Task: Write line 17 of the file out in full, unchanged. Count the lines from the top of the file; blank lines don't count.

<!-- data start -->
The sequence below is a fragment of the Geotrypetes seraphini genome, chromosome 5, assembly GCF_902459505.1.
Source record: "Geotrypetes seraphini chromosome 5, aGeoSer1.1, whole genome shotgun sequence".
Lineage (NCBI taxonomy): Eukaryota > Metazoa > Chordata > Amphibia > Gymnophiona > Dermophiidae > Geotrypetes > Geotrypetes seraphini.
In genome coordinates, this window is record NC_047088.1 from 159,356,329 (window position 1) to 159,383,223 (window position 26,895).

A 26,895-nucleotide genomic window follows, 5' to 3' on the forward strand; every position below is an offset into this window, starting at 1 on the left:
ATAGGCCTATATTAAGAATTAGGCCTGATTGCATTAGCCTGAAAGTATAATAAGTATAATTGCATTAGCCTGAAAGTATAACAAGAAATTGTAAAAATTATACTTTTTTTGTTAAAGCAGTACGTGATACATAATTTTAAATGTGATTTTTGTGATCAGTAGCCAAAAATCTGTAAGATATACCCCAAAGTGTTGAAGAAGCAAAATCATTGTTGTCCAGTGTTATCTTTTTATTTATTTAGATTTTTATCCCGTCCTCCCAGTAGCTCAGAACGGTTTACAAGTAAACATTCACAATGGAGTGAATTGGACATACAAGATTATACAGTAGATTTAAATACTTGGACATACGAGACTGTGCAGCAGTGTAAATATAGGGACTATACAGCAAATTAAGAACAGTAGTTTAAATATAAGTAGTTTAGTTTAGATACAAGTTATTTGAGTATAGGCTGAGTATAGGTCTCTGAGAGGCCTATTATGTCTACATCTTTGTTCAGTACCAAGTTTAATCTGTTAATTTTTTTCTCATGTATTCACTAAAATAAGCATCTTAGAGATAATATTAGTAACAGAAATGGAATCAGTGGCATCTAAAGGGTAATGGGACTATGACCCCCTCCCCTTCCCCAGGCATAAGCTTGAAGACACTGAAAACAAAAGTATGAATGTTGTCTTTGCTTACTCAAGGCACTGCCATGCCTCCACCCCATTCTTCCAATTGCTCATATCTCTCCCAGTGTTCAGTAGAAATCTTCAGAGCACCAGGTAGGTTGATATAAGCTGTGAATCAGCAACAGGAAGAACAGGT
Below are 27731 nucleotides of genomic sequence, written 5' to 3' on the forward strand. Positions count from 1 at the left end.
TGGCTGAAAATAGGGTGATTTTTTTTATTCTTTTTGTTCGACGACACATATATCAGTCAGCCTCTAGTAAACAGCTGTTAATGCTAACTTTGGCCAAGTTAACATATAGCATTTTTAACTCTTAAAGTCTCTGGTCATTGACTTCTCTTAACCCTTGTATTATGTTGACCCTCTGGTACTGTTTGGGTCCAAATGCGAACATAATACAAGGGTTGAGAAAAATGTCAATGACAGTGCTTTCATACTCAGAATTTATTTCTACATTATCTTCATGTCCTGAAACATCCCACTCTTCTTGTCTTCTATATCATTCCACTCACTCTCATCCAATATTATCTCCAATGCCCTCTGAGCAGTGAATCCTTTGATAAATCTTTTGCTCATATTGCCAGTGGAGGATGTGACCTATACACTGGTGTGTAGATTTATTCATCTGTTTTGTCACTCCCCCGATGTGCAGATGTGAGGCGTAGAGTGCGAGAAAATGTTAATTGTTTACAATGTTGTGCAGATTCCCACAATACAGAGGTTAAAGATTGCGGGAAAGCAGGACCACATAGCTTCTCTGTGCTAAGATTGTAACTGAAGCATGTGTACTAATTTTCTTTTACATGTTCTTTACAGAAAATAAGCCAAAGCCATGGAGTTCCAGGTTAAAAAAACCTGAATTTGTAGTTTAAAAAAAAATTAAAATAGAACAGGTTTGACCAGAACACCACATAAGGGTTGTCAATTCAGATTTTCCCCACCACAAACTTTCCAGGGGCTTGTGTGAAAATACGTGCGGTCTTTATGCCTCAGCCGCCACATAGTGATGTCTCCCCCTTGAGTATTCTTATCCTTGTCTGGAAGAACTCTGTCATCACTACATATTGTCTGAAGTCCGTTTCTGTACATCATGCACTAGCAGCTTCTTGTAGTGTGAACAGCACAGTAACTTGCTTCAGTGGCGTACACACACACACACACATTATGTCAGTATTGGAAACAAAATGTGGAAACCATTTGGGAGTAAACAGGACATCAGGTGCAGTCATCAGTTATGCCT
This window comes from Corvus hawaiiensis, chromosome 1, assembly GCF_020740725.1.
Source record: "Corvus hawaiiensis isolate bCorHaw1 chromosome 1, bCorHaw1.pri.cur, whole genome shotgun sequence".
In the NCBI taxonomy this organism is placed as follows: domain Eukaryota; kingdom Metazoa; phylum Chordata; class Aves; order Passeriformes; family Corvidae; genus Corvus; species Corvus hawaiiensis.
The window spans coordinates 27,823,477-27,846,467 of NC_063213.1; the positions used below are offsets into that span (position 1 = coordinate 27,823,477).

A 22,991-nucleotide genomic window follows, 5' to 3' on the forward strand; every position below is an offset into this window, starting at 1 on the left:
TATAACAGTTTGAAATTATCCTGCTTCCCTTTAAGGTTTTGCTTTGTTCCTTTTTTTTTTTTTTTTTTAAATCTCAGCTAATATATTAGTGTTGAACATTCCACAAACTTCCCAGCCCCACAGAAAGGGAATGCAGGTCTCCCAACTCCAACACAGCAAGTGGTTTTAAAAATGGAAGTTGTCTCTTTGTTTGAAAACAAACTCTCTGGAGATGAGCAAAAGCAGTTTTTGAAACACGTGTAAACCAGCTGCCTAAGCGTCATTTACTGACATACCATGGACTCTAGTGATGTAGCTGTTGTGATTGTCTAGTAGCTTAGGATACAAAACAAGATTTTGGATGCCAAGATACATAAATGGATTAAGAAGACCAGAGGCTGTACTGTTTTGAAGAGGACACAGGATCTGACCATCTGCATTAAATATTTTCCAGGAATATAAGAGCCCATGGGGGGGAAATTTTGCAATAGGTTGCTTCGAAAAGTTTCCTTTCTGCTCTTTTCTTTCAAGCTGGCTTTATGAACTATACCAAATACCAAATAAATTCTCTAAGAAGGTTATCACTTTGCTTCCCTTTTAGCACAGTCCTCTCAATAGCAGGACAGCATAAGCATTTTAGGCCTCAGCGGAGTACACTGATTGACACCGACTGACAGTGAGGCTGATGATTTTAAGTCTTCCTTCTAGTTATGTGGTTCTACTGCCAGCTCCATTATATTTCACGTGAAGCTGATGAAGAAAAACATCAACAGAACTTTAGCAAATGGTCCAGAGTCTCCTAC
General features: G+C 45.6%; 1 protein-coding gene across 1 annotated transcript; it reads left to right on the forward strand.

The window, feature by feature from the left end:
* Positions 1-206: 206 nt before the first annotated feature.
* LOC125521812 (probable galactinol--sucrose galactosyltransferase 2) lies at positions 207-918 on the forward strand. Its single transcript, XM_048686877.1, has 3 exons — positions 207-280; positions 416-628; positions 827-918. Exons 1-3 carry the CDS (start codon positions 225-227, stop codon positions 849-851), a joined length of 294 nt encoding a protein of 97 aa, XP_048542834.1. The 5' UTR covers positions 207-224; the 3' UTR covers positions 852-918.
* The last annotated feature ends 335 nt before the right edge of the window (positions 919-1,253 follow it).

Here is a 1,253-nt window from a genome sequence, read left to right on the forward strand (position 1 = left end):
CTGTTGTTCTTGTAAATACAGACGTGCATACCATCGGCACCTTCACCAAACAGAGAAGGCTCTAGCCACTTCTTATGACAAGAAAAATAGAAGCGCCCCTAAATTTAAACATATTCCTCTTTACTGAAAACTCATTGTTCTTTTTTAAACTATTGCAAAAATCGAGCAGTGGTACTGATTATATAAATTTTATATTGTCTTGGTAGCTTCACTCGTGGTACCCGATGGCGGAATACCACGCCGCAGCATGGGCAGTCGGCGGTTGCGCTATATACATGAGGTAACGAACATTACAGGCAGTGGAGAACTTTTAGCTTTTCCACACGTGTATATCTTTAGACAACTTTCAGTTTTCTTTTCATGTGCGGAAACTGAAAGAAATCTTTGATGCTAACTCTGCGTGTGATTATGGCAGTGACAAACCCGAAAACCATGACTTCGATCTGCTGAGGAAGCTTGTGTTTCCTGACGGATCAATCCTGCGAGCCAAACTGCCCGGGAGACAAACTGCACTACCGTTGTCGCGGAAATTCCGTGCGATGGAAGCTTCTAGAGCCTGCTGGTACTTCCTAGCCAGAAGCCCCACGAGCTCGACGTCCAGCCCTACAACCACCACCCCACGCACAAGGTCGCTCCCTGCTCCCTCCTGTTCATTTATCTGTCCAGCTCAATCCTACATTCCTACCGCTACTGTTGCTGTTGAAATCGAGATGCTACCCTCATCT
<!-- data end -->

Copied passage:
* Positions 1-206: 206 nt before the first annotated feature.